Tag Archives: Safari

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Blink and you’ll miss it

Blink and you'll miss them

There’s a part of me which wonders, as a massive Doctor Who nerd, if someone in Google’s web platforms team isn’t a big fan. In “Blink”, one of the best episodes ever, the enemy is a group of aliens who take the form of statues which can only move when you’re not looking at them. They’re the ultimate stealth attacker: blink, and they’ve got you.

Likewise, Google’s decision to split with WebKit and instead create its own browser engine – called, Who-style, Blink – looks at first like a stealthy move to control more of the Internet than the search giant already does. Like the statues in Doctor Who, if you don’t keep an eye on them, they’re going to control everything.

That’s certainly the angle that many Mac fans have taken with Blink. I’m actually not so sure. I think that Blink might turn out to be the best thing that’s happened to the web – and, indirectly, a really good thing for Apple too. Continue reading

Google Chrome for Android: No Flash

One notable thing about the new beta release of Chrome for Android: There’s no Flash installed. And what’s more, because of Adobe’s decision not to develop Flash for mobile further, there isn’t going to be any.

So much for those ads claiming Android ran “the whole web”.

Having said that, I’ve been playing with Chrome for Android this evening, and it’s really good. It’s finally brought the Android browsing experience up to the level of Safari on iOS, and in some areas surpassed it. The ability to instantly move from desktop browser to Android browser and get the same open tabs is really useful, too.

And one final thought: The appearance of Chrome on ARM makes it much more likely that ChromeOS will be moving that way too. And that means cheaper devices with longer battery life.

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Malware, the Mac, and the wolf

John Gruber’s delivered a list of previous claims that the Mac is about to succumb to malware real soon now under the title of “Wolf!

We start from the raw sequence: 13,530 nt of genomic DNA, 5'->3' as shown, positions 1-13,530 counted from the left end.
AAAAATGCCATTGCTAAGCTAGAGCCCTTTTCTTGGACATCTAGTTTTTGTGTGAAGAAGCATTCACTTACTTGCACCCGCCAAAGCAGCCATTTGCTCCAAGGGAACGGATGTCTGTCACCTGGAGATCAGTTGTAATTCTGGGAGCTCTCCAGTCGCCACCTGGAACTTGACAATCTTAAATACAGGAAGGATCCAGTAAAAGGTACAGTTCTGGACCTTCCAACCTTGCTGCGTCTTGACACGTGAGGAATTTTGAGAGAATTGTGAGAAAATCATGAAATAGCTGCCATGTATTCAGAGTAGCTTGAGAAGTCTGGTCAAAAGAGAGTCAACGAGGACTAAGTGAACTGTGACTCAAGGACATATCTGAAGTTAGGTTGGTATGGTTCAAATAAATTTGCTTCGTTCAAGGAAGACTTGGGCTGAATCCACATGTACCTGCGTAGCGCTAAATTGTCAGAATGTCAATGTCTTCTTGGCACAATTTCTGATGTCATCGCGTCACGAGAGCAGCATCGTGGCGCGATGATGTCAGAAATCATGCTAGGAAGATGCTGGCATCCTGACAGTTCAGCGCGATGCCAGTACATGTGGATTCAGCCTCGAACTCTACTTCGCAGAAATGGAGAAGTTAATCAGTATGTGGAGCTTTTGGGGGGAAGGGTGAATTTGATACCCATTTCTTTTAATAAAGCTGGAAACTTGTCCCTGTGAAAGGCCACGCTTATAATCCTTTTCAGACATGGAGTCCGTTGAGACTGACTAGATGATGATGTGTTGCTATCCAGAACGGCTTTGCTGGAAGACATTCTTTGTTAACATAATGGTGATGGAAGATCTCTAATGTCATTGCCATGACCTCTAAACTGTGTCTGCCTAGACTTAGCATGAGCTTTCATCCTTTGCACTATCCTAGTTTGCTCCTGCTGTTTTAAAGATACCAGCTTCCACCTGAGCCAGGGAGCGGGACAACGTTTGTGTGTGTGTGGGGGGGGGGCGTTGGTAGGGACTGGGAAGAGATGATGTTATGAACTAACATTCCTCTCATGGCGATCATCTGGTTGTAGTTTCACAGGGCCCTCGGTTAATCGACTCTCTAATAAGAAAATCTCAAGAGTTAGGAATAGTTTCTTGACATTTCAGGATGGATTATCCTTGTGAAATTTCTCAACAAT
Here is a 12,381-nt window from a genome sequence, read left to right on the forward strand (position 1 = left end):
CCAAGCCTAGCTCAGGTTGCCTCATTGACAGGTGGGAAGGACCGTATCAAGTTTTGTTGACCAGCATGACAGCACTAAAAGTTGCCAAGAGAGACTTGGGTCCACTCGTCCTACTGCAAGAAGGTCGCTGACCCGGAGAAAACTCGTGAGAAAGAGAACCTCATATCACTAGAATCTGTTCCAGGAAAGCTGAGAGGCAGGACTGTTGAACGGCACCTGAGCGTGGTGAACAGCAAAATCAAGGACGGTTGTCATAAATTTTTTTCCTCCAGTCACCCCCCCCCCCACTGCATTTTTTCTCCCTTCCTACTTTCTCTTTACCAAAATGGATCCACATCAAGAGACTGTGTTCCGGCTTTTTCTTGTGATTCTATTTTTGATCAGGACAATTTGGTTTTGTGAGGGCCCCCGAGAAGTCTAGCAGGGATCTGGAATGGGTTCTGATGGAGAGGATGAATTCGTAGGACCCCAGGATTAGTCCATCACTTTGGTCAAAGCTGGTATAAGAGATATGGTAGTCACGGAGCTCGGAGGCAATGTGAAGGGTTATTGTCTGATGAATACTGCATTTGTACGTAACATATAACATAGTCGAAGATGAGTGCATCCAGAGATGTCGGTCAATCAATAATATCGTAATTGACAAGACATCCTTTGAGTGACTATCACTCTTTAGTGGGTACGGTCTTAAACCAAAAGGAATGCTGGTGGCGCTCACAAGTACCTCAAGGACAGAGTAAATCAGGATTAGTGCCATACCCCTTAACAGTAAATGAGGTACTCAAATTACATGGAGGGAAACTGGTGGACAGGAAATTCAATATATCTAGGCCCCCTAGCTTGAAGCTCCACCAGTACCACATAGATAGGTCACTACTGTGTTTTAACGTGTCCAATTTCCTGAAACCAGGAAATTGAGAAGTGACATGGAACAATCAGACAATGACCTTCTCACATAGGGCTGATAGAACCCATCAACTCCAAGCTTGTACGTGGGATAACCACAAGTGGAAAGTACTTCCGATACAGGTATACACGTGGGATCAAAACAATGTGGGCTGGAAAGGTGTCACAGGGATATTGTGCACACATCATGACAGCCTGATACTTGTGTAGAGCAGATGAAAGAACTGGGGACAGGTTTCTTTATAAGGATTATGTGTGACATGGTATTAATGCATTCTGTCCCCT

The analogy John’s making is that the pundits should all remember the tale of the boy who cried wolf. But, as my friend Graham pointed out, John’s missing something: at the end of the tale, on the last occasion, there actually was a wolf.

There is no such thing as a perfectly secure operating system. Sooner or later, there will be a wolf.

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Apple denies content purchasing change, confirms content purchasing change

Apple’s Trudy Muller, talking to John Paczkowski:

“We have not changed our developer terms or guidelines,”

But wait…

“We are now requiring that if an app offers customers the ability to purchase books outside of the app, that the same option is also available to customers from within the app with in-app purchase.” (my emphasis)

So there’s been no change in the rules, but we are now requiring developers to do things differently. But that’s not a change in the rules. Oh no. Citizens, we have always been at war with Eastasia.

Yes, this destroys the model that Kindle currently employs. Kindle offers customers the ability to purchase books outside of the app, either via Safari or a desktop browser. That clearly means that Amazon must now offer the same content via Apple’s in-app purchasing, delivering Apple its 30% due.

We shouldn’t be surprised, because Jean Louis Gassee wrote about this in January:

“Three months ago, without explanation, Apple began withholding approval of new apps using the subscription loophole. Wondering publishers were left without answers.

Then came terse emails recalling the §11.1 of the App Store Review Guidelines :

11.2     Apps utilizing a system other than the In App Purchase API (IAP) to purchase content, functionality, or services in an app will be rejected

with the following the punch line :

For existing apps already on the App Store, we are providing a grace period to bring your app into compliance with this guideline. To ensure your app remains on the App Store, please submit an update that uses the In App Purchase API for purchasing content, by June 30, 2011.”

Apple has a perfect right to do this, of course. But my bet is that either Amazon will ultimately sue, or it will offer content through IAP – at 30% 42% more than it usually charges. I wonder who will blink first.

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